Geisel School of Medicine professor Norman Snow remembered for generosity
Geisel School of Medicine anatomy professor Norman Snow was known for his love of learning and passion for teaching. An accomplished cardiothoracic surgeon who was passionate about medical education, he cared deeply for his students, both inside and outside of the classroom.
On Feb. 9, Snow passed away at his home in Vermont. He had been diagnosed with advanced metastatic colon cancer only a couple of weeks before his passing. He was 72.
Rachael Mazzamurro Med’19 met Snow as a first-year medical student and said she often found herself in his office asking him questions or going to talk to him about her personal life.
“I asked him questions about classes he wasn’t teaching and probably hadn’t seen since medical school, and he always referred me four books to read and would always look up things in his office with me,” she said. “He was always curious about still learning, even though he was retired from practicing.”
Mazzamurro explained that Snow not only mentored her academically but also in finding a work-life balance and in family matters.
“He was probably one of the professors who got the most personal in terms of, he always asked about my family life, how life outside of medicine was going, how life outside of school was going,” she said. “In that way he was very compassionate, very interested in his students as more than just students, which I think was a very positive attribute of him.”
Snow was a cardiothoracic surgeon born in Burlington, Vermont, whose career spanned over 40 years. After his surgical internship at the University of Virginia, he was drafted by the U.S. Army in 1971 and sent to Cleveland, Ohio where he served as a captain in the Army’s Medical Corps. He completed his residency in general and cardiothoracic surgery at Case Western Reserve University and then began his career at the University of Louisville in Kentucky. After working there from 1978 to 1981, he moved back to Cleveland to become an associate professor at Case Western and director of cardiothoracic surgery for the MetroHealth Medical Center, formerly known as the Cleveland Metropolitan General Hospital.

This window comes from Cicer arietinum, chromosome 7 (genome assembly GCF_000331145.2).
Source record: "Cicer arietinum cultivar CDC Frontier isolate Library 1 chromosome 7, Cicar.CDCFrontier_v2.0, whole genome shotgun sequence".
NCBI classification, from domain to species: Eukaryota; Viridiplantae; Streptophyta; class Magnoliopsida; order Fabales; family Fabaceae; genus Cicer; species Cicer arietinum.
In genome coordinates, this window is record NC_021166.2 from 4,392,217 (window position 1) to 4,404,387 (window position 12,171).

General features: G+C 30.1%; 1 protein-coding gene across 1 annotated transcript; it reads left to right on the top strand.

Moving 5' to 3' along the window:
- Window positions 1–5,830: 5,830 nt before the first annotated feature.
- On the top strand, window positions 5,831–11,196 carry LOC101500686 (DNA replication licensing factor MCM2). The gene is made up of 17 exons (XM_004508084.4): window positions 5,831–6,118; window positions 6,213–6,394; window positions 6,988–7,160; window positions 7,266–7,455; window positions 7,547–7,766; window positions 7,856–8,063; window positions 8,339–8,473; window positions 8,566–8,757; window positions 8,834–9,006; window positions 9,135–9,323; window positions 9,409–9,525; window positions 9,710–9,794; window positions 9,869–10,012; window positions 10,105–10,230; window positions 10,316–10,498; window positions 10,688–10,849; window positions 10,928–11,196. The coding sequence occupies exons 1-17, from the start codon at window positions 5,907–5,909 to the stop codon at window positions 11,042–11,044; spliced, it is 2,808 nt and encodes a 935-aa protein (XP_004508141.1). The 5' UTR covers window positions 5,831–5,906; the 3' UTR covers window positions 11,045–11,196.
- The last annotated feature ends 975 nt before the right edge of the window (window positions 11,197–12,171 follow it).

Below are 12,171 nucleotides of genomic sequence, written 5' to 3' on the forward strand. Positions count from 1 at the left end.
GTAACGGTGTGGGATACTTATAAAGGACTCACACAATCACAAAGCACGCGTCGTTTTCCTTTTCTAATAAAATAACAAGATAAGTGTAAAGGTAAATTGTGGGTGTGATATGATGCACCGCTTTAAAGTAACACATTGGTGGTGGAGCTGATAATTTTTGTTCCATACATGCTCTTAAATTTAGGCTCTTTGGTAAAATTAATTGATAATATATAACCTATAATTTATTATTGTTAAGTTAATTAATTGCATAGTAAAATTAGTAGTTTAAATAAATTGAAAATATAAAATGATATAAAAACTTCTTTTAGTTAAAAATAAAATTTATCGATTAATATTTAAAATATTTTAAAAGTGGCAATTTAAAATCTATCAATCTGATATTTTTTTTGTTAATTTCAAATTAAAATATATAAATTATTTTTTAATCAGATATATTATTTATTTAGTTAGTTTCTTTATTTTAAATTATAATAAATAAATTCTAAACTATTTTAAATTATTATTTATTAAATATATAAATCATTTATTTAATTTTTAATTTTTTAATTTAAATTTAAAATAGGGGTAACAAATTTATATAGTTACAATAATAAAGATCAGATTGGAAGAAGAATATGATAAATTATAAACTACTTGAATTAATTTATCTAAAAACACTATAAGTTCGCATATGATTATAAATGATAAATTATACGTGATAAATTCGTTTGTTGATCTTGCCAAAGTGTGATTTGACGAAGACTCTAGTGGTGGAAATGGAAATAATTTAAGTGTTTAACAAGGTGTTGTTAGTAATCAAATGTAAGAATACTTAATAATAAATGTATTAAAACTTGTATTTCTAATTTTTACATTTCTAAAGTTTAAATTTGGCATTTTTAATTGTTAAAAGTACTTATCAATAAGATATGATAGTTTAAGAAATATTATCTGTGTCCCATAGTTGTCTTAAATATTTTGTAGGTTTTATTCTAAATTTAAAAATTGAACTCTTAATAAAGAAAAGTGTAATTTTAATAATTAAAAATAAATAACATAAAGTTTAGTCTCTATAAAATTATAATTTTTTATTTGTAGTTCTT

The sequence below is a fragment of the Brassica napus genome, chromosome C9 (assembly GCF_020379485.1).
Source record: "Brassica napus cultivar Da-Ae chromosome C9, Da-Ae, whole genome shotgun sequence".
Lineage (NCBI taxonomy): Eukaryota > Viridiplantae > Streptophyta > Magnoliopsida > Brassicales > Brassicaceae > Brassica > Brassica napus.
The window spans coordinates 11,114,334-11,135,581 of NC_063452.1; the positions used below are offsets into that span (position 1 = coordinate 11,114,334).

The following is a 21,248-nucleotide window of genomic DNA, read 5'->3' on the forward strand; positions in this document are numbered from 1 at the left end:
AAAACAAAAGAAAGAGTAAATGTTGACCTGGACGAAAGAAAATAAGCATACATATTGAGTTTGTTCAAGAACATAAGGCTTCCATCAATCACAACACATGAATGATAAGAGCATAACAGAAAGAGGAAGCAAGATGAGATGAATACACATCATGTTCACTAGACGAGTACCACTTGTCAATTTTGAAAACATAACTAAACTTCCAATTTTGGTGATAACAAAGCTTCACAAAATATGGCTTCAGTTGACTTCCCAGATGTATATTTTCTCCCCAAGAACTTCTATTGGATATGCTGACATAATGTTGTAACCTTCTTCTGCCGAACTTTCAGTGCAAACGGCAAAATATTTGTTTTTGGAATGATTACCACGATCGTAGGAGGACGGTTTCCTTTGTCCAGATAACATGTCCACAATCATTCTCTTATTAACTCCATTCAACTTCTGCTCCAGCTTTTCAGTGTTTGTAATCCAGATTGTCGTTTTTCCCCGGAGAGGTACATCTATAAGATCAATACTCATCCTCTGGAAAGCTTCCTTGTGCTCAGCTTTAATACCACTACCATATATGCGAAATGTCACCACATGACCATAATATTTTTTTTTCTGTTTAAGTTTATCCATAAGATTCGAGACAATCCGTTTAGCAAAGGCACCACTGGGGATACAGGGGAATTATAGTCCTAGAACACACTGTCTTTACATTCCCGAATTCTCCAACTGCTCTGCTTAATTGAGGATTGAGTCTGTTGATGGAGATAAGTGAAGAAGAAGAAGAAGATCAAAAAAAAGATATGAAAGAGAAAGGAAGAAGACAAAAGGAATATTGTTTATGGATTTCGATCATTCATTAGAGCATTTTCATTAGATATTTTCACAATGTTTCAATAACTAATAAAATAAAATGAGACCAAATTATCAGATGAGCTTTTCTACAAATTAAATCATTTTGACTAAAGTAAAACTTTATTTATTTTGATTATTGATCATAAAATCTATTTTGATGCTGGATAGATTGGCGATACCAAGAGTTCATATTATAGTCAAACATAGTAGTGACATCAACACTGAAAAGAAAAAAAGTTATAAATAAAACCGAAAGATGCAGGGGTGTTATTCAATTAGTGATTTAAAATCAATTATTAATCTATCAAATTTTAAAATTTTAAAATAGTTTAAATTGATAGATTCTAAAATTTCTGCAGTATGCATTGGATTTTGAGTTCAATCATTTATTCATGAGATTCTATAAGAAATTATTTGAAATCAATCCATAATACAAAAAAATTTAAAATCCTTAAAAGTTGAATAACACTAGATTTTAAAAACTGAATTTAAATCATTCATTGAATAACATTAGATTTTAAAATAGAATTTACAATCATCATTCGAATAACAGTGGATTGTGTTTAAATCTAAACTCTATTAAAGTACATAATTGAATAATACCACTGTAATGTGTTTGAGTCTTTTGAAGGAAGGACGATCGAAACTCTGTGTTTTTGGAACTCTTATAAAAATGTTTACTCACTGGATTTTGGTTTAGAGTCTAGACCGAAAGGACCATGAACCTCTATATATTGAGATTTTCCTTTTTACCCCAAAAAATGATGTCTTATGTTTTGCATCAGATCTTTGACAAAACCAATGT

In 1980, he and his peers founded the Association for Surgical Education, of which he later served as president in 1988. He served as the founding medical director of Cleveland Metro Life Flight, the first air medical program in the area and one of the largest helicopter EMS programs in the country, and also chaired the trauma and emergency care committee of the Academy of Medicine of Cleveland and Northern Ohio.
When he was medical director for Life Flight, he covered for his colleagues during Christmas so they could enjoy their holidays with family, Renee Snow said.
“He and whoever was on the skeleton staff for the helicopter would spend time gathering gifts that the hospital people donated, and they would fly around to all of the hospitals that they served in the greater Cleveland area,” she added.